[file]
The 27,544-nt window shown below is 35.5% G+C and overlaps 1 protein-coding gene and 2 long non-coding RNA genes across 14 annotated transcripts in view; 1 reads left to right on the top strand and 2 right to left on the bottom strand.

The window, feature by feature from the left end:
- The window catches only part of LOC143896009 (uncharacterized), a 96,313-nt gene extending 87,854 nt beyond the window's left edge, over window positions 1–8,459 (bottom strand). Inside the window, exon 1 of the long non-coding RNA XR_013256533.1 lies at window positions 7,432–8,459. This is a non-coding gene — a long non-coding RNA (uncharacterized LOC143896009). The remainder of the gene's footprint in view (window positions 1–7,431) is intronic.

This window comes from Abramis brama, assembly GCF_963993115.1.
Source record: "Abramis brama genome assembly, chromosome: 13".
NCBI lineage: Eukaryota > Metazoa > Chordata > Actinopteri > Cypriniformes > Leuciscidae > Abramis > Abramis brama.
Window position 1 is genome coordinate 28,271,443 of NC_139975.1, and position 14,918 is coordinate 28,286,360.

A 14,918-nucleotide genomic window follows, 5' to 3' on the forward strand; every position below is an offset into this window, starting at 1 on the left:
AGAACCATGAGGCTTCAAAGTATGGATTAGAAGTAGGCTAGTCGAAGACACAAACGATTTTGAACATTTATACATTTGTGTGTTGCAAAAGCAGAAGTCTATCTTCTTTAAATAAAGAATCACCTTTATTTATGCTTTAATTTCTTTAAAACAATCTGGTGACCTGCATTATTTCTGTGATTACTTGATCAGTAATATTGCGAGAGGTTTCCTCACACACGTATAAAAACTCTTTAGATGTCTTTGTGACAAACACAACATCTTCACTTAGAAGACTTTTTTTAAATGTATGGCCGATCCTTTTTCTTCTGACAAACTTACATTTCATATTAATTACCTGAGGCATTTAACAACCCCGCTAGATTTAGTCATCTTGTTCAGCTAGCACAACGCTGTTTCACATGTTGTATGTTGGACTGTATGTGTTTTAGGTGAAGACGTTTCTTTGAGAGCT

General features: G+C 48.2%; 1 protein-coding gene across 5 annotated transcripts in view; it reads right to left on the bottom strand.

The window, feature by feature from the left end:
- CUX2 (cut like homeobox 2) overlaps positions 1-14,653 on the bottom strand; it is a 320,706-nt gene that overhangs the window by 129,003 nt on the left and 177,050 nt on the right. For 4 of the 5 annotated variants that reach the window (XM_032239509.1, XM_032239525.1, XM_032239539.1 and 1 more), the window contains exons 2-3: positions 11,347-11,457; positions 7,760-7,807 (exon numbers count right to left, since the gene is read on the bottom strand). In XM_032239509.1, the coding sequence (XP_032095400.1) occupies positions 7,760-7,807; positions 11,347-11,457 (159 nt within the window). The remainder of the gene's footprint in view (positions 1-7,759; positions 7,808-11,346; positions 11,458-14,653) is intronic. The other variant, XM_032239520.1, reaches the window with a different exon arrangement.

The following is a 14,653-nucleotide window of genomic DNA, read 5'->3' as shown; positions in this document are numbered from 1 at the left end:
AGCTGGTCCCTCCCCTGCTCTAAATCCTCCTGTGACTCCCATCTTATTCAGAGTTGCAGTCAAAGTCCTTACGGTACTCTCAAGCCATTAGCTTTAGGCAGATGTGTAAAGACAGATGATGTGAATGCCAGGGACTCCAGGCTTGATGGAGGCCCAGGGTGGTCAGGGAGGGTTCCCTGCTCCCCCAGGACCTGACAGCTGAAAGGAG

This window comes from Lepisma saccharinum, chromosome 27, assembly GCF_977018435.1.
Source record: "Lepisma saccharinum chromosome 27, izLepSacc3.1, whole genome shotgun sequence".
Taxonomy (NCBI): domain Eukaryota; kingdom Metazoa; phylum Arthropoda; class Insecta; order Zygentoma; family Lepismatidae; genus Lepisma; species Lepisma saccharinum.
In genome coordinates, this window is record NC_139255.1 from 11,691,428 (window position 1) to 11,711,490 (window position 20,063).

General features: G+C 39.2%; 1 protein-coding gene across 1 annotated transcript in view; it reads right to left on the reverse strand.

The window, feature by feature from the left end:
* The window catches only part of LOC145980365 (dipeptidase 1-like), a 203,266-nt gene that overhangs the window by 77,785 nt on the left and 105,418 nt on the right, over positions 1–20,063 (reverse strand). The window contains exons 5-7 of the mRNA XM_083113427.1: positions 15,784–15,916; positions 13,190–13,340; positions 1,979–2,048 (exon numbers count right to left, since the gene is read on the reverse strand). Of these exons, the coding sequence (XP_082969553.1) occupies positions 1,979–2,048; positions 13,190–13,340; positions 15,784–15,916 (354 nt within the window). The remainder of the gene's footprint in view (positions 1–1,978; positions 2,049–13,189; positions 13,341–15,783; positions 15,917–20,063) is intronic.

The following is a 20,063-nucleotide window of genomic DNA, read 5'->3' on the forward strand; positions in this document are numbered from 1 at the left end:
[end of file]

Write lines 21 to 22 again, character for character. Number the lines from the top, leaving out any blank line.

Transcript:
* The window catches only part of LOC145980365 (dipeptidase 1-like), a 203,266-nt gene that overhangs the window by 77,785 nt on the left and 105,418 nt on the right, over positions 1–20,063 (reverse strand). The window contains exons 5-7 of the mRNA XM_083113427.1: positions 15,784–15,916; positions 13,190–13,340; positions 1,979–2,048 (exon numbers count right to left, since the gene is read on the reverse strand). Of these exons, the coding sequence (XP_082969553.1) occupies positions 1,979–2,048; positions 13,190–13,340; positions 15,784–15,916 (354 nt within the window). The remainder of the gene's footprint in view (positions 1–1,978; positions 2,049–13,189; positions 13,341–15,783; positions 15,917–20,063) is intronic.

The following is a 20,063-nucleotide window of genomic DNA, read 5'->3' on the forward strand; positions in this document are numbered from 1 at the left end: